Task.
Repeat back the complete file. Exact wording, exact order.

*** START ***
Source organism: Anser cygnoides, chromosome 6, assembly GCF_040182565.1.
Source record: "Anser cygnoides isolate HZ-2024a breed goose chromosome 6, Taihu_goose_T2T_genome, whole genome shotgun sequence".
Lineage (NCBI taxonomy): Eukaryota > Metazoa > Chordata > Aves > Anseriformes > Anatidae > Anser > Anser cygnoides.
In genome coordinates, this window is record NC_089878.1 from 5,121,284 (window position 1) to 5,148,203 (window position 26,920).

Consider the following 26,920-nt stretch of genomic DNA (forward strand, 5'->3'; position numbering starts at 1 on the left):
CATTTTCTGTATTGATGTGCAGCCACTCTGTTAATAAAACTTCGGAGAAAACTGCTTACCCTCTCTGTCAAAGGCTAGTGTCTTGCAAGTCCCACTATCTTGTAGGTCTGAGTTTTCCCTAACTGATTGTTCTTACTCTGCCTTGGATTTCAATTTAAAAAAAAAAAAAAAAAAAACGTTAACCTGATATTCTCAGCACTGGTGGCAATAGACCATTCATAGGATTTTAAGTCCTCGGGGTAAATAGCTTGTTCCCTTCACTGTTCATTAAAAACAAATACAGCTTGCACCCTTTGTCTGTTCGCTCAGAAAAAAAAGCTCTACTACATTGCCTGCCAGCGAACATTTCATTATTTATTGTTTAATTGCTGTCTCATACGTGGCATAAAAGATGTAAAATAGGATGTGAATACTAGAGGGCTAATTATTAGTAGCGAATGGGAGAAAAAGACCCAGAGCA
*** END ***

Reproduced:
Source organism: Anser cygnoides, chromosome 6, assembly GCF_040182565.1.
Source record: "Anser cygnoides isolate HZ-2024a breed goose chromosome 6, Taihu_goose_T2T_genome, whole genome shotgun sequence".
Lineage (NCBI taxonomy): Eukaryota > Metazoa > Chordata > Aves > Anseriformes > Anatidae > Anser > Anser cygnoides.
In genome coordinates, this window is record NC_089878.1 from 5,121,284 (window position 1) to 5,148,203 (window position 26,920).

Consider the following 26,920-nt stretch of genomic DNA (forward strand, 5'->3'; position numbering starts at 1 on the left):
CATTTTCTGTATTGATGTGCAGCCACTCTGTTAATAAAACTTCGGAGAAAACTGCTTACCCTCTCTGTCAAAGGCTAGTGTCTTGCAAGTCCCACTATCTTGTAGGTCTGAGTTTTCCCTAACTGATTGTTCTTACTCTGCCTTGGATTTCAATTTAAAAAAAAAAAAAAAAAAAACGTTAACCTGATATTCTCAGCACTGGTGGCAATAGACCATTCATAGGATTTTAAGTCCTCGGGGTAAATAGCTTGTTCCCTTCACTGTTCATTAAAAACAAATACAGCTTGCACCCTTTGTCTGTTCGCTCAGAAAAAAAAGCTCTACTACATTGCCTGCCAGCGAACATTTCATTATTTATTGTTTAATTGCTGTCTCATACGTGGCATAAAAGATGTAAAATAGGATGTGAATACTAGAGGGCTAATTATTAGTAGCGAATGGGAGAAAAAGACCCAGAGCA